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John Mayer stood outside the player’s tent, not looking particularly disappointed despite being knocked out of the Huntington Beach Open less than an hour prior. He and Trevor Crabb had played their best match yet, he said.

Norway’s then-relatively unknown youngsters, Anders Mol and Christian Sorum, had simply played better.

“The blocker,” Mayer said, “reminds me of Phil [Dalhausser].”

A 20-year-old kid? Compared to Phil Dalhausser?

Had it been almost anyone else making that statement, an eye roll, a sigh, would have been acceptable. But Mayer isn’t one to simply dole out hyperbolic comments or undeserved praise. By year’s end, his comparison didn’t seem absurd, rather prescient.

Eight months later, Mol and Sorum are the undisputed best team in the world, and indeed, Mol was named the FIVB Blocker of the Year, with Sorum claiming Defender of the Year. As a team, they won Gstaad, and Vienna, and Hamburg, and then made yet another final in San Jose.

“If you would have told me at the beginning of the year that anyone would win three tournaments in a row,” Sorum said on SANDCAST: Beach Volleyball with Tri Bourne and Travis Mewhirter, “I would have said absolutely not.”

Perhaps only Mayer could have foreseen it. There’s no real reason anyone could have forecasted the breakthrough, not to these heights, at least. Prior to the Gstaad Major in mid-July, a Norwegian beach volleyball team hadn’t won a medal since 1997. The same year Mol was born.

It was uncanny, their poise in such a moment.  

“We didn’t think about that at all,” Mol said. “You can’t think about that at all or you’ll lose. You have to stay in your own bubble. We don’t think about the crowd. We don’t think about what if we win and what can happen if we win. We just think about our game and the next ball and what we’re going to do and make a plan for every ball.

“When you see the videos we are really calm and really focused and not that many emotions from us.”

“We also,” Sorum added, “had a little bit of luck.”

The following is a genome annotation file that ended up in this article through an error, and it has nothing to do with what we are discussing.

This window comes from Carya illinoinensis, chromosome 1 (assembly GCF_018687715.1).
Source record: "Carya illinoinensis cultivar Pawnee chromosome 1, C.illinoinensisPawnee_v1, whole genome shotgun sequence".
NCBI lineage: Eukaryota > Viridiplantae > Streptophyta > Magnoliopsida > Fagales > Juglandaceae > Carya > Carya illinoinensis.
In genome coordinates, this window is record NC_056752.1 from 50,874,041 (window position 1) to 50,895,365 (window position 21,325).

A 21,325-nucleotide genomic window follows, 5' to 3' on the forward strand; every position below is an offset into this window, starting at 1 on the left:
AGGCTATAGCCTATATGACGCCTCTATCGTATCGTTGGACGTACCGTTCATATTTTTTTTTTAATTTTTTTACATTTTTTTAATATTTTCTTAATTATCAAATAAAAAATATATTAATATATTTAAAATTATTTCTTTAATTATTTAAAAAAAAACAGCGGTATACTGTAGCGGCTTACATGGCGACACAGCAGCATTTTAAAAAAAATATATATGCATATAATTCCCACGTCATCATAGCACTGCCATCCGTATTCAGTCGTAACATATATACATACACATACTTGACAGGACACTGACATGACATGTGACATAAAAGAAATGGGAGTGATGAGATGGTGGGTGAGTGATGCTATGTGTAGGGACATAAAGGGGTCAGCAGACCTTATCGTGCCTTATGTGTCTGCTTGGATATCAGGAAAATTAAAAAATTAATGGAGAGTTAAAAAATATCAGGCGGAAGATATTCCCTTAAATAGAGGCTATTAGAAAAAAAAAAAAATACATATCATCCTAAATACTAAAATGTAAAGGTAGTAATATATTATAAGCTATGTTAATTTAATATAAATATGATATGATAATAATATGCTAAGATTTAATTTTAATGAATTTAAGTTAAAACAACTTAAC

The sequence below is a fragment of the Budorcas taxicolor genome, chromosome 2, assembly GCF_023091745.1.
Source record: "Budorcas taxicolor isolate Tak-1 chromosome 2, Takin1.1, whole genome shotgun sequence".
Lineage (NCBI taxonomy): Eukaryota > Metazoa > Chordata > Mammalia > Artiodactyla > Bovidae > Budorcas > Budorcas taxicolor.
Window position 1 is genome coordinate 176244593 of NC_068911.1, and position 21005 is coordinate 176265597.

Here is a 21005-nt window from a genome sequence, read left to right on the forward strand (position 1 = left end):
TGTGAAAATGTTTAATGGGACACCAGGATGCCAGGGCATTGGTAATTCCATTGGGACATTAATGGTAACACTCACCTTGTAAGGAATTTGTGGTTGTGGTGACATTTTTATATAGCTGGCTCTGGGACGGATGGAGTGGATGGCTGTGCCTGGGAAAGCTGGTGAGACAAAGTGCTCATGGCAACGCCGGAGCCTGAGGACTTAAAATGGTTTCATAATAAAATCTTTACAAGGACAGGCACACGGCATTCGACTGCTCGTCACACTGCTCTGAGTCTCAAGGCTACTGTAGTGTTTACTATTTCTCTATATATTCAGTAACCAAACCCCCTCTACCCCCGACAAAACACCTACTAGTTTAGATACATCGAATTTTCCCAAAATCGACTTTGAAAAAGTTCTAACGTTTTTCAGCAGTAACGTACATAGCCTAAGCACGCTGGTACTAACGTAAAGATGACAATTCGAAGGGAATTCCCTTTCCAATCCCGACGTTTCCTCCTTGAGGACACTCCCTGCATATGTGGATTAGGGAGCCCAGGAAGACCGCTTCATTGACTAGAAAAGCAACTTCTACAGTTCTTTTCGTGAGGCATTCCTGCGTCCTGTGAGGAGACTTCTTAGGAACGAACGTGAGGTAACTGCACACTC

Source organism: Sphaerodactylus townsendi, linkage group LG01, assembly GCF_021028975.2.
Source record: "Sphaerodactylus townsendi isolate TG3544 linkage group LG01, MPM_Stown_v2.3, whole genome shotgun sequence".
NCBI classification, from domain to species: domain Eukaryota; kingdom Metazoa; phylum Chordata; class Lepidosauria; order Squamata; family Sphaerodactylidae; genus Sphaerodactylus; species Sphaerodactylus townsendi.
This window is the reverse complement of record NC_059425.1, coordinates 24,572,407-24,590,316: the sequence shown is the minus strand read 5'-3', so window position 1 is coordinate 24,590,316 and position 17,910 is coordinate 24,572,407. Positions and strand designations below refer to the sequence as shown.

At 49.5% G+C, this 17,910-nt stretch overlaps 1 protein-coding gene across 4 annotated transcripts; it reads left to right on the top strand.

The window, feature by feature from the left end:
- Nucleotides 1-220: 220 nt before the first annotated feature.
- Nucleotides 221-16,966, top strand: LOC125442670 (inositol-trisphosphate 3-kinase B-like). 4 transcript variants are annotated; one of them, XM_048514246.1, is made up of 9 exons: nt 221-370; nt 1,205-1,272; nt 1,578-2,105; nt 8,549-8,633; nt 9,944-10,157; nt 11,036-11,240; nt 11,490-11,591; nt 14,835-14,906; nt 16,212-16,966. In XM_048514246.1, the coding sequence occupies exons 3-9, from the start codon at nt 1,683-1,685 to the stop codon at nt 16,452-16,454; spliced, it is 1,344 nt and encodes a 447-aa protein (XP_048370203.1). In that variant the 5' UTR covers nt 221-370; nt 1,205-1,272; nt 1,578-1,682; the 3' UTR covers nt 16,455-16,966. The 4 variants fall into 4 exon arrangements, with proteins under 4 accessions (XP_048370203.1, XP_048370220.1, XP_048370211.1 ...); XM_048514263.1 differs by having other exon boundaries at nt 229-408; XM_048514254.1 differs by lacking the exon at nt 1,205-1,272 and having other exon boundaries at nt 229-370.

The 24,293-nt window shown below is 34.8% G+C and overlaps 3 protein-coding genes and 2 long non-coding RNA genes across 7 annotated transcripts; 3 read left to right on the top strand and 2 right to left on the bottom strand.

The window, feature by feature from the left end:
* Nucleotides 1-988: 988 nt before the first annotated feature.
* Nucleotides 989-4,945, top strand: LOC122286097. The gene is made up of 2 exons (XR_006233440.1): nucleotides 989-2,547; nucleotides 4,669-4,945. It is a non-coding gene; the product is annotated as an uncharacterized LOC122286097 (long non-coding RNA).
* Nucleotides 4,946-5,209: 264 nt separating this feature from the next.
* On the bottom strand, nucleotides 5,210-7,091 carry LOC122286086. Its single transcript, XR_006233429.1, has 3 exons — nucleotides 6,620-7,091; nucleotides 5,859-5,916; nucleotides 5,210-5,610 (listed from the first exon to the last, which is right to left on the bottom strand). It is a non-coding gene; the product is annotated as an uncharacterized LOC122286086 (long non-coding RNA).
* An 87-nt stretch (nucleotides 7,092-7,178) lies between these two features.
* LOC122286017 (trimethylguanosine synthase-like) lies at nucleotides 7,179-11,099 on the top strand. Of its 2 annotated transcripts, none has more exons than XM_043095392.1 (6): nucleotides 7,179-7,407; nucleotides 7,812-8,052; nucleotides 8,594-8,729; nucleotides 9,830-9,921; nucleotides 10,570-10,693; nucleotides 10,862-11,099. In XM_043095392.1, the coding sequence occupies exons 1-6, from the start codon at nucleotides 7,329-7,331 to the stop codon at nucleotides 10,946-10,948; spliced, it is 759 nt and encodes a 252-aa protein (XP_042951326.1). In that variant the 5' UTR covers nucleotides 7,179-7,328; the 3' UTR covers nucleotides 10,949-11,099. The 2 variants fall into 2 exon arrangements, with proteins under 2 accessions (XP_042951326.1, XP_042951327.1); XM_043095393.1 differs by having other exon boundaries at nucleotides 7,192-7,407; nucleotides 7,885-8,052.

They’re endearing, these Norwegians. Impossibly humble for such accomplished athletes, ones who rose from the qualifiers to the top of the world in half a year’s time. It’s a humility begat from both being products of a small town – Mol’s village has 500 “inhabitants,” as he described it – and taking the time to see the world in all of its massive beauty.

They’re volleyball players, yes, but they’ve taken on much more than that. They don’t simply bounce from hotel to hotel, AirBNB to AirBNB. There’s more to life than volleyball for them.

“I was sad for like two minutes in Hawai’i,” Sorum said, “and then I was like ‘Yes! We get to go see Hawai’i!’”

“I was stoked!” Mol’s brother, Hendrik, a University of Hawai’i alum, added.

They’ve explored, drinking in not just the beach volleyball life but the lifestyle that comes with it. In the gap between Warsaw and Espinho, Portugal, they saw a good deal of Poland. After getting knocked out in Russia, they saw Jay Z and Beyonce. Between San Jose and Las Vegas, they’ve become honorary South Bay residents after checking Yosemite off the bucket list.

It’s how they stay fresh, enthused, thrilled about this warp-speed lives their living.

“I think that’s really important just to get our minds off of volleyball for a little,” Mol said. “There is so much volleyball and also, in our family, we talk volleyball all the time. It’s really good just to get some days off when we’re not playing. I think that’s really important to keep our minds fresh and not always think about volleyball.”